Schlechty's Levels of Engagement for the Workplace

work Dec 14, 2020

Schlechty's levels of engagement were designed for a pre-pandemic classroom but I think they also apply to the world of work. How many times have you been in a meeting checking Twitter (retreatism) because you have no interest in what's going on or you don't even know why you were invited in the first place? How many times did you skip a meeting altogether or find ways to argue with the organizer because you just knew it was a waste of your time (rebellion)? How many times have you walked away feeling like, "Wow! That was so productive and I got so much out of it!" (engagement).

What can we do to invite folks to be more engaged?

Set the purpose

In the invite or email, include a bit about why you invited the folks you did and that the goal for the meeting. One way to ensure people at least know why they're there is to explicitly state it and not just assume they know. Also, explicitly call out the goal or objective of the meeting.

I invited the folks from the finance department because we'll be making a decision between these two systems and we'll need to purchase it. I'd like your input to know what kind of budget we'll be working with. The goal of this series of three meetings is to gather information to make a decision about which system to purchase.

Shared visual notes

Creating a space where everyone can contribute their thoughts is helpful for participation and engagement. This can be done with a tool like Padlet, Lucidchart, or Miro. Providing an outlet for the input people receive as they sit through a meeting allows them to be occupied, gives space to process, and makes it so they can capitalize on the insights of others and make connections.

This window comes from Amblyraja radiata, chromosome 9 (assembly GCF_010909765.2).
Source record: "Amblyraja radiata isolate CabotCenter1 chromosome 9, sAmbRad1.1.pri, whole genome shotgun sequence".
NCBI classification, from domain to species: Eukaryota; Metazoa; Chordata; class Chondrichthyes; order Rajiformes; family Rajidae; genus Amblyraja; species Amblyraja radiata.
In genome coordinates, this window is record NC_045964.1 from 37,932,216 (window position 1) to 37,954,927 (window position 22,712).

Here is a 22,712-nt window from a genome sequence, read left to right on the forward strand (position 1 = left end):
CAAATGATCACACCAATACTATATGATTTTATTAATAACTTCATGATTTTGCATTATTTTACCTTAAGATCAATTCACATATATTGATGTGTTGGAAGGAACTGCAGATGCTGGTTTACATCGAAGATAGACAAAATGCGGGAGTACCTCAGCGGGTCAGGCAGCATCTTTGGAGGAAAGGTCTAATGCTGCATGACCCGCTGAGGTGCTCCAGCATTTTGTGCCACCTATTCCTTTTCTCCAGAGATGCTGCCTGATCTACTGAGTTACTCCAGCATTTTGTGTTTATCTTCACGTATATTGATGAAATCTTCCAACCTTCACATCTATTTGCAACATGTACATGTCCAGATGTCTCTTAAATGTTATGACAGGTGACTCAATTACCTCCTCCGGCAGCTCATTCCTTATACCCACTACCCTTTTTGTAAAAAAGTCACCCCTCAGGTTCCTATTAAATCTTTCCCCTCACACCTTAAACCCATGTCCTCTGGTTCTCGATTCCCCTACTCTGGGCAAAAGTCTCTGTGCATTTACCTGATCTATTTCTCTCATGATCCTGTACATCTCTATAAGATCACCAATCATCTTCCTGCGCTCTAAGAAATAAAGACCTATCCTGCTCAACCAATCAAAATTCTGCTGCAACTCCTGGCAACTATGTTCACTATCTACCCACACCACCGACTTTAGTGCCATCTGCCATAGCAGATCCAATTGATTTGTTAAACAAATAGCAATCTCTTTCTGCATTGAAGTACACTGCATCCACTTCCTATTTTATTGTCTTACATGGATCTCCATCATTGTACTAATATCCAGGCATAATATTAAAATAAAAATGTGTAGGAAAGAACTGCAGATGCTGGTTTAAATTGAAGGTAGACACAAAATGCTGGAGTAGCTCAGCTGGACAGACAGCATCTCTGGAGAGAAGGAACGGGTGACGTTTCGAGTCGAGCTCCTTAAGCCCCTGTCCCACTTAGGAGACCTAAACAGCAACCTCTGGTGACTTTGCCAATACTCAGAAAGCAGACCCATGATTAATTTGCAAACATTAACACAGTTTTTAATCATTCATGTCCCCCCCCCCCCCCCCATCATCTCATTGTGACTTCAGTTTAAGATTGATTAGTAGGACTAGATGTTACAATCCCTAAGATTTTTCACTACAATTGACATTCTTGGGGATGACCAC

Avoid control & compliance and opt for Drive

Do NOT force people to participate. Do NOT call them out for being quiet or cold call - a technique where you choose a random person, or worse, a person who you believe isn't engaged and call on them. This is certain to drive people further from your goal. Instead, remember Daniel Pink's work on what drives people - autonomy, mastery, and purpose. Instead, invite them the share and authentically show that you value their perspective on the matter and give them an out as not everyone processes quickly and may need more time.

Stacey, I'd love to hear your thoughts on if this seems better than the current system. If you need time to process, I can follow up with you after this.

This could also be a place to use the shared note space. For the things you'd like input on, include the questions at the top and have them post their answers below. This also gives you an artifact to reflect and revisit with later.

Engaging with people authentically, over time, will build a safe environment for them to want to contribute. Through your actions, you'll demonstrate that you invite people to meetings thoughtfully because you want and value their participation, you have a clear purpose for gathering people together, and you'll offer them multiple ways to contribute and an out if they aren't ready in the moment. For that work, you'll see higher levels of engagement and less retreatism and rebellion.

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Teacher | Software Developer | Intelligent Hoodlum

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